old woman with a modest income and ten years driving experience with no accidents or
moving violations” for required liability, collision, and comprehensive insurance coverage.
High Price of Mandatory Auto Insurance for Lower Income Households
Consumer Federation of America (2014)
The country’s five largest auto insurance companies do not make a basic auto
insurance policy available to typical safe drivers for less than $500 per year in over 2,300
urban and suburban ZIP codes including 484, or more than a third, of the nation’s lowest-
income ZIP codes. In the report, CFA analyzed 81,000 premium quotes for State Farm,
Allstate, Farmers, Progressive, GEICO and each of their affiliates in all ZIP codes in 50 large
urban regions, which include urban, suburban and adjacent rural communities. CFA also
reviewed the premium quotes from an additional 58 insurance companies – comprising a total

Auto Insurance: A National Issue of Economic Justice | CFA 10
of 207 insurance affiliates including those of the five largest insurers – which produced
similar results.
In 24 of the 50 urban regions, there was at least one lower-income ZIP code where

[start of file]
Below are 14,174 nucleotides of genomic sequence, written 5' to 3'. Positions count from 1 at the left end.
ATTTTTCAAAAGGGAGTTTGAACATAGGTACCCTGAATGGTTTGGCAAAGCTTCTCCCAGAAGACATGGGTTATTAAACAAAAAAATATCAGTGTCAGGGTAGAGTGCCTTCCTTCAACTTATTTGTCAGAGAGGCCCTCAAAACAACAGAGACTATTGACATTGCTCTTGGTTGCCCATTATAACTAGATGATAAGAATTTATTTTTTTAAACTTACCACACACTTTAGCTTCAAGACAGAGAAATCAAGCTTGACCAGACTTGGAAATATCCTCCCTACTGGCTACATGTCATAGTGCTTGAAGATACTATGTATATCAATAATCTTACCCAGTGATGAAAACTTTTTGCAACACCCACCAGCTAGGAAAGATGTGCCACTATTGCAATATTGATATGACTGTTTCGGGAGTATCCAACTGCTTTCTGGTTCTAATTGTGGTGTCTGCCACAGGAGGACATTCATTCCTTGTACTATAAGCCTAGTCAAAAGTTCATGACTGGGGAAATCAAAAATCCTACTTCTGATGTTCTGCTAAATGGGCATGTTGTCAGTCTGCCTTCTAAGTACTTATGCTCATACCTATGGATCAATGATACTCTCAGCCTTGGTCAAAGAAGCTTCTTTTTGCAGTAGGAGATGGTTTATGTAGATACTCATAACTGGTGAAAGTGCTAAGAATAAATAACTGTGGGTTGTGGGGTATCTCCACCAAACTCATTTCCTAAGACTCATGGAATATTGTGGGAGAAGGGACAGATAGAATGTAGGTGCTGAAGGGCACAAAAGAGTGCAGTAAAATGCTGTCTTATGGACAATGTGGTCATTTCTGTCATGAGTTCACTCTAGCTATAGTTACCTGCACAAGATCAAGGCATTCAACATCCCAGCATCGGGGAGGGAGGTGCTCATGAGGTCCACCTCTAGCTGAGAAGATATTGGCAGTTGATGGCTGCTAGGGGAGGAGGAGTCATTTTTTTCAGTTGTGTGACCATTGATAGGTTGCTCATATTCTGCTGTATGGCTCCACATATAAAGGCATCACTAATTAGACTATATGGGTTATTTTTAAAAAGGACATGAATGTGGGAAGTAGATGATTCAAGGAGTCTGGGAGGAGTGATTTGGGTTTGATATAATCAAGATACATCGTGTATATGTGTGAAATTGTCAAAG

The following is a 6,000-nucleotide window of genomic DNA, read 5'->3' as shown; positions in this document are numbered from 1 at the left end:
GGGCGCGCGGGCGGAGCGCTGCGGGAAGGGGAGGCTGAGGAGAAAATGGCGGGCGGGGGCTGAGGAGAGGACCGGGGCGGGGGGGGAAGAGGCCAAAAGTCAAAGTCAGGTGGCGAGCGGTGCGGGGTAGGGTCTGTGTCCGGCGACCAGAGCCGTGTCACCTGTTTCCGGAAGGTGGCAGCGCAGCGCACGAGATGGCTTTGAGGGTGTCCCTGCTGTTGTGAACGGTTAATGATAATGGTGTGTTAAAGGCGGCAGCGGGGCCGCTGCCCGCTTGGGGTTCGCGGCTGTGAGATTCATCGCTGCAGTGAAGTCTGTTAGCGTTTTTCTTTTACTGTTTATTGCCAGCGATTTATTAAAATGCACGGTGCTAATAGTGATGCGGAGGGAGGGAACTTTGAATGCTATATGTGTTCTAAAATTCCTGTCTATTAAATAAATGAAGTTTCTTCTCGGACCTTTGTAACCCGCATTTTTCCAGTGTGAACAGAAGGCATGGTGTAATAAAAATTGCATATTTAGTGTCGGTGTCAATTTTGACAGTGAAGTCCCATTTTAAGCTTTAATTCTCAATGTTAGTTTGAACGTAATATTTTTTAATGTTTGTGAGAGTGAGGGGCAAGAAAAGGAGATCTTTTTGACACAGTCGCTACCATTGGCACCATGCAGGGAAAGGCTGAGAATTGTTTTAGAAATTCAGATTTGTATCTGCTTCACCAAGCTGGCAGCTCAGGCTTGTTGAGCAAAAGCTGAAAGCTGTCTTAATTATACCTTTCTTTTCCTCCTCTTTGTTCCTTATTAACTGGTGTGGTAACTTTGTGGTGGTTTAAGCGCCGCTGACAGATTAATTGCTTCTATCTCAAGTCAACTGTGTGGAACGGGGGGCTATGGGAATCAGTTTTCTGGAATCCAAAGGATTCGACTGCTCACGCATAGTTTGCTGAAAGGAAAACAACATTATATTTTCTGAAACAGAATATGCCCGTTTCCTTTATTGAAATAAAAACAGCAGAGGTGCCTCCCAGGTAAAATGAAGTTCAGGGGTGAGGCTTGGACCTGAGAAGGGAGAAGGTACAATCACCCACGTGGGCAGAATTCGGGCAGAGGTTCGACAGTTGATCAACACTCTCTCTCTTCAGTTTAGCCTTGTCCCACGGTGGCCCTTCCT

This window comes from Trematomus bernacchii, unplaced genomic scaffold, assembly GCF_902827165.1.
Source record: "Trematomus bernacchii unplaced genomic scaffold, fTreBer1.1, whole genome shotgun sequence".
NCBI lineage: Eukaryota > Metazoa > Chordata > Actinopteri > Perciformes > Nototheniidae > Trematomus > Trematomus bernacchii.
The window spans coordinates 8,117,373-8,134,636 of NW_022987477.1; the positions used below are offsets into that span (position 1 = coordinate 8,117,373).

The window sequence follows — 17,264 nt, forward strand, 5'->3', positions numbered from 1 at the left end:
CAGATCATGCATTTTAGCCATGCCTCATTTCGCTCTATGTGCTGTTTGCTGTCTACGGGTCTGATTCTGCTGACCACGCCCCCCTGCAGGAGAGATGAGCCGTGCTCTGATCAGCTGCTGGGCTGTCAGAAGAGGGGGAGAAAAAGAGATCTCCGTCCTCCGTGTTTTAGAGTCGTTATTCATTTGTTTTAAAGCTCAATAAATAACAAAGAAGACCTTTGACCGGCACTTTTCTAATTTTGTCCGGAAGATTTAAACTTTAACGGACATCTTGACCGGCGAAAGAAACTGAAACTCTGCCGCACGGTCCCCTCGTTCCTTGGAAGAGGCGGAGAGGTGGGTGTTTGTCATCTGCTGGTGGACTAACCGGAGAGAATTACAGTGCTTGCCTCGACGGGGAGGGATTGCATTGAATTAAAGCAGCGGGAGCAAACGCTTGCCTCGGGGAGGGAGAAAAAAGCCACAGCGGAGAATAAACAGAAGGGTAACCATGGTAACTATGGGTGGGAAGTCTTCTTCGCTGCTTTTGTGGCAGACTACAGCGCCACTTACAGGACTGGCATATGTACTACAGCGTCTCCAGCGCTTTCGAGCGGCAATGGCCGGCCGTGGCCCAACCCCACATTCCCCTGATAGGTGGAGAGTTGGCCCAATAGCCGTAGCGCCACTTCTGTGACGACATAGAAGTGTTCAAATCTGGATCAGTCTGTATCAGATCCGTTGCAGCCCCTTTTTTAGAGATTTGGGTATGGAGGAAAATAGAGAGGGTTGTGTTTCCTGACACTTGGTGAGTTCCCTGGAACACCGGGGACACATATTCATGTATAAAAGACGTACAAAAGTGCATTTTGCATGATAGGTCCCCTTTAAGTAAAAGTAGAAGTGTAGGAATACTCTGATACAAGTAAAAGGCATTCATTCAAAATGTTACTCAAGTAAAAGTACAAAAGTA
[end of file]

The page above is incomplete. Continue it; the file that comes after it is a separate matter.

annual premiums for a minimum limits policy exceeded $500 from every major insurer. In
nine of these 50 areas – Miami/Ft. Lauderdale, Detroit, Minneapolis/St. Paul, Tampa/St.
Petersburg, Baltimore, Orlando, Jacksonville, Hartford, and New Orleans – prices exceeded
$500 in all lower-income ZIP codes.
This report included the finding from a recent national survey that more than three-
quarters of Americans (76 percent) believe that a “fair annual cost” for state-mandated
insurance for a typical good driver with no accidents and no tickets should be less than $500.
Uninsured Drivers: A Societal Dilemma in Need of a Solution
Consumer Federation of America (2014)
This report found that most uninsured drivers in America have low incomes and
cannot afford to purchase the mandatory minimum liability coverage required by their state.
The report also revealed that these low-income drivers are increasingly adversely impacted by
state and local government actions, including raising liability requirements (driving up
premiums), more rigorous enforcement, and stiffer penalties. However, there is little
difference in uninsured rates between those states that penalize uninsured drivers harshly and
those that do not. The report reviewed penalties for driving without auto insurance in every
state and found some of these very harsh penalties for lower-income Americans who truly
cannot afford the required insurance: